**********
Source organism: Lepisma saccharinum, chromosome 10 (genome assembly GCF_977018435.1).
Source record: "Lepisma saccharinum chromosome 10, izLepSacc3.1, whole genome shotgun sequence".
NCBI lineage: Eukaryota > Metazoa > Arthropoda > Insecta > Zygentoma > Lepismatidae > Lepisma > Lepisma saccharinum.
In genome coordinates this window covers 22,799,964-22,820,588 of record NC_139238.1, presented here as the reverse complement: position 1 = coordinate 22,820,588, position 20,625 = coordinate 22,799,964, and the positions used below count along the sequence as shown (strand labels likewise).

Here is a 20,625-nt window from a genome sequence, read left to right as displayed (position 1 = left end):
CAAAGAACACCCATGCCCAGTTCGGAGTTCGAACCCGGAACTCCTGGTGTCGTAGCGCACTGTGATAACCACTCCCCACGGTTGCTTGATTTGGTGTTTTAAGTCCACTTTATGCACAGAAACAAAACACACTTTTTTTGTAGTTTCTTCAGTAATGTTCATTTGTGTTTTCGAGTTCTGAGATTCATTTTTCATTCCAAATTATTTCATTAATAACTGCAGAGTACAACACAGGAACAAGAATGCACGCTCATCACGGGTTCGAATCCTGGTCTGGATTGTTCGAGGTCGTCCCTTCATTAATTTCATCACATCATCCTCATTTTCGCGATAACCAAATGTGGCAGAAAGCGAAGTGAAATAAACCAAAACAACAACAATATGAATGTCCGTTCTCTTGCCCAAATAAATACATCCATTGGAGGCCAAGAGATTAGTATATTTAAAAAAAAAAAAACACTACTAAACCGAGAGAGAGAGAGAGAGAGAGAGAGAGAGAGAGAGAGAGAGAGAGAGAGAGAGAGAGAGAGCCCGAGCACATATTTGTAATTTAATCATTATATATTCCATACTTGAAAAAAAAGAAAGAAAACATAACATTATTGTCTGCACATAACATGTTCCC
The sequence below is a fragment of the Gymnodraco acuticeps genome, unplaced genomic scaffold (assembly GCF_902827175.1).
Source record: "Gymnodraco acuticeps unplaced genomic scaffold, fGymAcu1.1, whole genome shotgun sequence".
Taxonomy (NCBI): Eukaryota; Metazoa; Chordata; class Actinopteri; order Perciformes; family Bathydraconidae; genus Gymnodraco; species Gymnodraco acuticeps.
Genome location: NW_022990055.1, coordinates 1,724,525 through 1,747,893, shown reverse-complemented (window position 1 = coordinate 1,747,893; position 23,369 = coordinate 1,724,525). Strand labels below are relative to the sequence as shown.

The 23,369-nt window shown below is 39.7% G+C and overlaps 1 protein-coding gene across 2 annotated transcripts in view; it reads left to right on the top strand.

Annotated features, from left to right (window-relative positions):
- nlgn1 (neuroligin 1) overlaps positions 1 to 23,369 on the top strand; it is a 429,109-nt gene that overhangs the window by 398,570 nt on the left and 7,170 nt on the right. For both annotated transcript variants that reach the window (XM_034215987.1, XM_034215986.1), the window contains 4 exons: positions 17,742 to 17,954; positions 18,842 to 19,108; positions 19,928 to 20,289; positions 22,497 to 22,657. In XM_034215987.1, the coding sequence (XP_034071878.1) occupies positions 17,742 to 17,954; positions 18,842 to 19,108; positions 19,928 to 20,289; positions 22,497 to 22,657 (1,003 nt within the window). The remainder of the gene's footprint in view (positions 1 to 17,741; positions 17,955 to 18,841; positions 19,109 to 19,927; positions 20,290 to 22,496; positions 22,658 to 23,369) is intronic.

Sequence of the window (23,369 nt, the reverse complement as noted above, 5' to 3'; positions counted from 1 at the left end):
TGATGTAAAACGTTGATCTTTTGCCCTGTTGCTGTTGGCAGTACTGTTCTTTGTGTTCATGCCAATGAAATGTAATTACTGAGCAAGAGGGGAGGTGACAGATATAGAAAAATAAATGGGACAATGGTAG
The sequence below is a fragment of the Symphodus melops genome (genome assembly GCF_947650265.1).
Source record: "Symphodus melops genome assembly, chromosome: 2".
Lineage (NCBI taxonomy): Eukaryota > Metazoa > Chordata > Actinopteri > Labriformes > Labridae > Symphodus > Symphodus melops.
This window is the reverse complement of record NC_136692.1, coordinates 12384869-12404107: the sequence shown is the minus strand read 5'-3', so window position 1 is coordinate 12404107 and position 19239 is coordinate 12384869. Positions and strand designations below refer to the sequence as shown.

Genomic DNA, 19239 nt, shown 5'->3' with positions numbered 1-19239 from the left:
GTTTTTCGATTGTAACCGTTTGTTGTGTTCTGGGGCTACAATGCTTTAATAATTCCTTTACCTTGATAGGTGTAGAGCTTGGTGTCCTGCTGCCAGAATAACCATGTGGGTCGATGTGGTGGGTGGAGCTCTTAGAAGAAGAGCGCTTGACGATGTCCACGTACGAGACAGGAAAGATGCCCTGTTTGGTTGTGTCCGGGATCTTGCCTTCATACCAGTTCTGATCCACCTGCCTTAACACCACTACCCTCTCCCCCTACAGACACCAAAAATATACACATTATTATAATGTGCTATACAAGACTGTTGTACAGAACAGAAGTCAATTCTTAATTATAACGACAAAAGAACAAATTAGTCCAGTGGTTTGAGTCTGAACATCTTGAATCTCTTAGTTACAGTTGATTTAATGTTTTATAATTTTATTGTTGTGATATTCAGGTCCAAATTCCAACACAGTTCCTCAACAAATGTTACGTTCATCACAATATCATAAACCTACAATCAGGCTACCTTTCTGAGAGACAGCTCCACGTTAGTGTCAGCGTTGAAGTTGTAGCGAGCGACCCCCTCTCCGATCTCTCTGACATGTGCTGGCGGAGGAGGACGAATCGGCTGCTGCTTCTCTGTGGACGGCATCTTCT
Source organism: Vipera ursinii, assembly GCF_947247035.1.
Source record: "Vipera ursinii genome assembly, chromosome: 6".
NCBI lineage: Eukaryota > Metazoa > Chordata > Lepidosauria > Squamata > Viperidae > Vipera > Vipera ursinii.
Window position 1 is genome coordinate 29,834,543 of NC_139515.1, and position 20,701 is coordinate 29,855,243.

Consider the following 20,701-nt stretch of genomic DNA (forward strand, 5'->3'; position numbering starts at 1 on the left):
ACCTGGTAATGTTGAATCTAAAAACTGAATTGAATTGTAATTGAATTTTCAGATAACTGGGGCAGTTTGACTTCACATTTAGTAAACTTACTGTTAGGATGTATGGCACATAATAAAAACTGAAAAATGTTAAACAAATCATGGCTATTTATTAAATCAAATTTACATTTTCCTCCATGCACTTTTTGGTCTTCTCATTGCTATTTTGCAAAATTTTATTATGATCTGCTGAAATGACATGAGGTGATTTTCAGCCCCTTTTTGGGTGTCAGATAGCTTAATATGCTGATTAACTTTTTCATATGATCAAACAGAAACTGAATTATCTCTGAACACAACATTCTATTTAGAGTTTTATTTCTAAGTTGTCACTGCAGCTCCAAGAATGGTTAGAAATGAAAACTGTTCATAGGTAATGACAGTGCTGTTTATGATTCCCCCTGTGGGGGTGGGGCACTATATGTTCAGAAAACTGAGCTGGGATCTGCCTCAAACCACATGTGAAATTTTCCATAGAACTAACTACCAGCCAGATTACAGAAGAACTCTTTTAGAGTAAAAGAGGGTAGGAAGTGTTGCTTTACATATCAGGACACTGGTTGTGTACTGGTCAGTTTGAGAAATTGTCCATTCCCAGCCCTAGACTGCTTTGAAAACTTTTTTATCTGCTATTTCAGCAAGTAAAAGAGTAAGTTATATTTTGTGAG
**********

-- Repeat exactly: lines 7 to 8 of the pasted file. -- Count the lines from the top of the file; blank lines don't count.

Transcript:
The sequence below is a fragment of the Gymnodraco acuticeps genome, unplaced genomic scaffold (assembly GCF_902827175.1).
Source record: "Gymnodraco acuticeps unplaced genomic scaffold, fGymAcu1.1, whole genome shotgun sequence".